About: Smallmouth bass (micropterus dolomieu) are known as the pound for pound strongest fighters in the black bass genus (micropterus), of the sunfish family. They are aggressive in nature and, once hooked, their aerial displays rival Shamu the killer whale. These fish do have smaller mouths and look quite a bit different than a largemouth bass. They actually resemble the shoal bass the most because both fish demonstrate brown vertical bars on the side of their bodies. However, the smallmouth and shoal bass are not native to the same river systems. Smallmouth are native to the rivers ranging north into Minnesota and southern Quebec, then south to the Tennessee River in Alabama and west to eastern Oklahoma and southwestern Arkansas all the way almost to the eastern shore of the mid-Atlantic states. Ambitious stockings by railroad many many years ago have assisted nature to where the fish is now in just about every state of the US. Only Louisiana and Florida have smallmouth envy due to their lack of the species. Because they are widespread and really take to the river it is no surprise that they are a favorite among river anglers.
Do They Have Any Other Names/Nicknames? Bronzeback, Smallie, Brown Bass, Brownie, Smalljaws
What Do They Look Like? As mentioned the smallmouth do indeed have smaller mouths and that is indeed how they were given their name. They also have the dark, usually, but not always, pronounced bars on their sides. They are also a wider fish than many of the other black bass and have clearly connected dorsal fins. One of their common names is bronzeback because they do have a bronze, brown or even maroonish color to them that is unlike any other black bass. Like all of their cousins they will adapt to many types of environments and change their coloration to best blend in to the ecosystem in which they inhabit.
What Goes In Their Belly? Smallmouth are almost as versatile as the largemouth and will eat just about anything. The only drawback to what they can eat is the fact that their mouth is so much smaller than a largemouth’s. This does limit their options somewhat. What it also does is help us understand why they live in the niche are of a river that they prefer to inhabit – the rocky and shoal sections where smaller creatures and lots of invertebrates live. Crayfish, hellgramites and various insects are located in these places and you can bet the smallies are chock full of them too. Likewise, smaller fish live in these areas and smallmouth do eat other fish, especially small, slender ones. Baby catfish, bream, darters, goby and shad are prime smallmouth prey. But just because they have smaller mouths don’t think they won’t go after a big snake, frog or fish, especially when they get in the 4lb+ (or 18-20+ inch) range.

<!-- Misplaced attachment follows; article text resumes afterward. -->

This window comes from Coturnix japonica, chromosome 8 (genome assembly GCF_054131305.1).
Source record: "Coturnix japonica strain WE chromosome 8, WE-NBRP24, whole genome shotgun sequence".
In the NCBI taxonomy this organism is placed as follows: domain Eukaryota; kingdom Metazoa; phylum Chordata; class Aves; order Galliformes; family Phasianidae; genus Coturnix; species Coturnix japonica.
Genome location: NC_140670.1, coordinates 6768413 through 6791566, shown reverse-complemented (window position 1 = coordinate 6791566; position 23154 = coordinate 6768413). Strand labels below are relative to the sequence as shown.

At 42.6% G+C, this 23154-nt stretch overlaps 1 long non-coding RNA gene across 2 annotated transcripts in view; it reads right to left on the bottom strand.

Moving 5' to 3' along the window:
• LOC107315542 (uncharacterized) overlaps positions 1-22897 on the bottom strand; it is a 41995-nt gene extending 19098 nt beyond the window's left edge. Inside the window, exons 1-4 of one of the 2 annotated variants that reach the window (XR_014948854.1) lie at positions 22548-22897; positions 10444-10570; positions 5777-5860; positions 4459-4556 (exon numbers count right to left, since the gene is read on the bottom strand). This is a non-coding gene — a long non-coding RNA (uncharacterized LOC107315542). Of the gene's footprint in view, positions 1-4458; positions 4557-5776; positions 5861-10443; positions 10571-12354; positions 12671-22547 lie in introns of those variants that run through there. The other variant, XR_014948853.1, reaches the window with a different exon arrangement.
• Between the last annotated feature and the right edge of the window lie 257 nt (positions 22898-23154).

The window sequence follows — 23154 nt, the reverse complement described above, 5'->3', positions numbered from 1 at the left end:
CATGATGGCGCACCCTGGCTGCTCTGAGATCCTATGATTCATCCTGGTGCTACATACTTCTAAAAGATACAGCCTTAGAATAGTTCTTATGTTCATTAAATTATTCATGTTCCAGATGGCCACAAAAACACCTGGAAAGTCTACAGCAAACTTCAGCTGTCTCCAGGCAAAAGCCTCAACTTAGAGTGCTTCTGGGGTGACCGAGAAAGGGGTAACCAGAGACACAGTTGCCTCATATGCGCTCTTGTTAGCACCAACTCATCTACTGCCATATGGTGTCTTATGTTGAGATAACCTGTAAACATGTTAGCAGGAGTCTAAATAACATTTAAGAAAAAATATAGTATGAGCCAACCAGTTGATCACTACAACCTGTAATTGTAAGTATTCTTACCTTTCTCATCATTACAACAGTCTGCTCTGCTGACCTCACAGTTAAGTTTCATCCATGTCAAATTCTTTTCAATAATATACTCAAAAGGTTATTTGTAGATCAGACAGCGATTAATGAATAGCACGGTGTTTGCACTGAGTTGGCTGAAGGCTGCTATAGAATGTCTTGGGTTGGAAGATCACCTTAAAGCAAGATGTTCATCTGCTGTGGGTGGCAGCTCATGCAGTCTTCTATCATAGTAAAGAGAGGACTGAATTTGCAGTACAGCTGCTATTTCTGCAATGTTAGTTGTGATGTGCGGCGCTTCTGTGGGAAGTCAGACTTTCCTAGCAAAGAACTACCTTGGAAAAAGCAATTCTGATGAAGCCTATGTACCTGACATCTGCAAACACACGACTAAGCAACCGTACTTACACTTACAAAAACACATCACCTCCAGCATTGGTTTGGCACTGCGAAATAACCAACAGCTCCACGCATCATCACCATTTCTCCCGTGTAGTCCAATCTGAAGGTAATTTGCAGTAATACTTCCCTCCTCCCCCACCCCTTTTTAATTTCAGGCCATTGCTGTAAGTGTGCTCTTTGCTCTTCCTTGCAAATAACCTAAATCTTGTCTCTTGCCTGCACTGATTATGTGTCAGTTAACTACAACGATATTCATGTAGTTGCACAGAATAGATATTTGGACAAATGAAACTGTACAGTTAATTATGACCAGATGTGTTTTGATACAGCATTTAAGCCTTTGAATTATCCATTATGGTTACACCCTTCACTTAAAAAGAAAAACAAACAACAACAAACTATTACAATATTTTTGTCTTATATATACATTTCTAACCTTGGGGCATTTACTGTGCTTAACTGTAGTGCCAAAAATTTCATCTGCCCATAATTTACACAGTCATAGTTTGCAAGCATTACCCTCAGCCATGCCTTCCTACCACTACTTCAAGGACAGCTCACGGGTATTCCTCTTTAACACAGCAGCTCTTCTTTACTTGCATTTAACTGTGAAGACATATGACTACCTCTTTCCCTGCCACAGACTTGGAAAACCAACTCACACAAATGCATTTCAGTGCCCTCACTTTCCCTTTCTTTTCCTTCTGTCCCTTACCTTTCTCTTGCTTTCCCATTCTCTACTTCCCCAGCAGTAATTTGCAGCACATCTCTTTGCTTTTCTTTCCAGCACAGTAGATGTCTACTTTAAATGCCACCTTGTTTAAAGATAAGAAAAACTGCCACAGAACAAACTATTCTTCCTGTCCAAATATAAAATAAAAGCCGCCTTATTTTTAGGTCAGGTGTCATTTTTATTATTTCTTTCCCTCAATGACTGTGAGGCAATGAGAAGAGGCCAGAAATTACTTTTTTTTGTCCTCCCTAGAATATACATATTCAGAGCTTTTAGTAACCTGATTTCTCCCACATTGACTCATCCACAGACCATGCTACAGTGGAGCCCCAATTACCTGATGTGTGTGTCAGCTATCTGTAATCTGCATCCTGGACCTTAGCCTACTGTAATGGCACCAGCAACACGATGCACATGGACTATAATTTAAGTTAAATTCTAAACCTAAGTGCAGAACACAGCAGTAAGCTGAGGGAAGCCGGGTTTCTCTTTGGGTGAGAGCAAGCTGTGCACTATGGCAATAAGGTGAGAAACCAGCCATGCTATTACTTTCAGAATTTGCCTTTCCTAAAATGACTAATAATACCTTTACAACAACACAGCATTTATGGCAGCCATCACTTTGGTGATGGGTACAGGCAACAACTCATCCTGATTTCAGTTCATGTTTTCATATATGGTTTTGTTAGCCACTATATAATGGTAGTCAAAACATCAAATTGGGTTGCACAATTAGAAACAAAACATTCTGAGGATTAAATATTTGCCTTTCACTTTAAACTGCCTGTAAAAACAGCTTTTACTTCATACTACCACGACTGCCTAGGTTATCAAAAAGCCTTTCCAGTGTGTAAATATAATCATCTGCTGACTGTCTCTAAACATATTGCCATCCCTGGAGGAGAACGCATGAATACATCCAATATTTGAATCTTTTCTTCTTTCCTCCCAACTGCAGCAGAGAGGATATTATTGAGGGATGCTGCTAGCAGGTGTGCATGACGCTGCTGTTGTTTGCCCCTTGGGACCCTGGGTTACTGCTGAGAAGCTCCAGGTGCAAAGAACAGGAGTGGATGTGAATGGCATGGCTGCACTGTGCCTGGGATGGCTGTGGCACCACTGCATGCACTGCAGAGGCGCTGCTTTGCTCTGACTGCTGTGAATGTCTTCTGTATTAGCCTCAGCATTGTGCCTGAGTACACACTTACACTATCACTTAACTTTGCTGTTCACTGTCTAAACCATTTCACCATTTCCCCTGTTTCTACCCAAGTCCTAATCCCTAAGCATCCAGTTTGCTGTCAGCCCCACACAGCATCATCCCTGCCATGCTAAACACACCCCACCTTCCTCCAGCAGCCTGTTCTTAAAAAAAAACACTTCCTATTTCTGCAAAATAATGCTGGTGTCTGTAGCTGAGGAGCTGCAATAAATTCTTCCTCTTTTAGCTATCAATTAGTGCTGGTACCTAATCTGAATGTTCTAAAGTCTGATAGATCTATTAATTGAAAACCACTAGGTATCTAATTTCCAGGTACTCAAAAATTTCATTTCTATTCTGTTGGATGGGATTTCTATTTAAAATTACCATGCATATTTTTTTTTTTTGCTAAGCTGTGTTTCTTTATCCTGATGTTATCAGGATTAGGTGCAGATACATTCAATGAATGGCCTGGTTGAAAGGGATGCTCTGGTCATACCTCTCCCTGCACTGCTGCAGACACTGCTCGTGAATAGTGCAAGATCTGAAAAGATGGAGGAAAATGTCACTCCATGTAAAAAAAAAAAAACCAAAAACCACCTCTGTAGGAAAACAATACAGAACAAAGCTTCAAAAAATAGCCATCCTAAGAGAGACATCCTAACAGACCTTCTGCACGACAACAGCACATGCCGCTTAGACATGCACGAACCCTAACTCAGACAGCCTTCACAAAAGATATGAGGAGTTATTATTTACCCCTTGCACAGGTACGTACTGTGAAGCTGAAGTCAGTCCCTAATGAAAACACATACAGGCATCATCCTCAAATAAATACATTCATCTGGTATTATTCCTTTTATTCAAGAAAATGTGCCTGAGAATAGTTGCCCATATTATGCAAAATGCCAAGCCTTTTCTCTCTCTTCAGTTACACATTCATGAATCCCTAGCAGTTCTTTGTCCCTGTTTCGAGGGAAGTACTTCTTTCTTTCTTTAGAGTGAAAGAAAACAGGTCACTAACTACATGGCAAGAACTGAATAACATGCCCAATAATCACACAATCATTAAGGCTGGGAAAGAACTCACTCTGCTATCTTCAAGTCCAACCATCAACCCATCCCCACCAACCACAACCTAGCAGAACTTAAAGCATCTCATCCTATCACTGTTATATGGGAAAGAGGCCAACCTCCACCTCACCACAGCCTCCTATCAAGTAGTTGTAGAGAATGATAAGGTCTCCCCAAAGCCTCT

So, Where Can I Catch ‘Em? You can catch them usually in the quicker water of the river and around rock and rapids. However, they are versatile and you can catch them in areas that are very calm as well. Smallmouth also inhabit lakes and still water areas so they can adapt to live in a variety of environments. But more often than not if there is swift water with rocks then that is where they will be as they wait for their next meal to get swept down a chute or where they are face down rummaging through the rocks for a crayfish, hellgramite or catfish.
Any Subspecies? Nope, a smallie is a smallie is a smallie.
World Record: 11lbs 15oz caught on July 9th, 1955 by David Hayes.
What I Like Bassin’ For Them: As stated in the first paragraph they are the pound for pound best fighters in the black bass family and that should be reason enough. However, they also have other characteristics that make them a joy to pursue. They love to leap into the air and will ferociously attack a topwater plug, buzzbait or popper on the fly rod. It is rare that you find an angler who does not enjoy the bone jarring strike on the surface and sure enough I am not one of them. The shoal and rapid section of rivers are usually the most scenic and full of life so being in these spots where the smallmouth live, catching smallmouth and enjoying the scenery is hard to beat. Because they are not scared of shallower water the fight can certainly be a challenge and you had better learn to hold your rod as high over your head as you can or they will bulldog their way down and break you off on a rock. It is the obstacles and aura of the shoals that, when a fish is on, creates the beautiful chaos that is river bassin!